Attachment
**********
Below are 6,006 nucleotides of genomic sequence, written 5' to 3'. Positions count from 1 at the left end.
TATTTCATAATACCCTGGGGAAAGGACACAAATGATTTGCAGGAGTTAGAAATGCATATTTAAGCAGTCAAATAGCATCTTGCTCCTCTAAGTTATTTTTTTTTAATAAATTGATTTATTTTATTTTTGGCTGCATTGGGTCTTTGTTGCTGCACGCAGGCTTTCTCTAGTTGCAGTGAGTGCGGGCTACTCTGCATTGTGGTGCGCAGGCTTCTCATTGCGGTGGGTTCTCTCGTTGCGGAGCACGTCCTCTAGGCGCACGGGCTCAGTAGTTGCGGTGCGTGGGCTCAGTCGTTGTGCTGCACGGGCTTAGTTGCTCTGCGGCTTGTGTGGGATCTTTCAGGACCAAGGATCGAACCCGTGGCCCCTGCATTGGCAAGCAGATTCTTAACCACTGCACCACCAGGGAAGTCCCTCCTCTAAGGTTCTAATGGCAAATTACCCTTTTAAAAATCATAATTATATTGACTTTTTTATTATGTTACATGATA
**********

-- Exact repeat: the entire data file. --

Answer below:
Below are 6,006 nucleotides of genomic sequence, written 5' to 3'. Positions count from 1 at the left end.
TATTTCATAATACCCTGGGGAAAGGACACAAATGATTTGCAGGAGTTAGAAATGCATATTTAAGCAGTCAAATAGCATCTTGCTCCTCTAAGTTATTTTTTTTTAATAAATTGATTTATTTTATTTTTGGCTGCATTGGGTCTTTGTTGCTGCACGCAGGCTTTCTCTAGTTGCAGTGAGTGCGGGCTACTCTGCATTGTGGTGCGCAGGCTTCTCATTGCGGTGGGTTCTCTCGTTGCGGAGCACGTCCTCTAGGCGCACGGGCTCAGTAGTTGCGGTGCGTGGGCTCAGTCGTTGTGCTGCACGGGCTTAGTTGCTCTGCGGCTTGTGTGGGATCTTTCAGGACCAAGGATCGAACCCGTGGCCCCTGCATTGGCAAGCAGATTCTTAACCACTGCACCACCAGGGAAGTCCCTCCTCTAAGGTTCTAATGGCAAATTACCCTTTTAAAAATCATAATTATATTGACTTTTTTATTATGTTACATGATA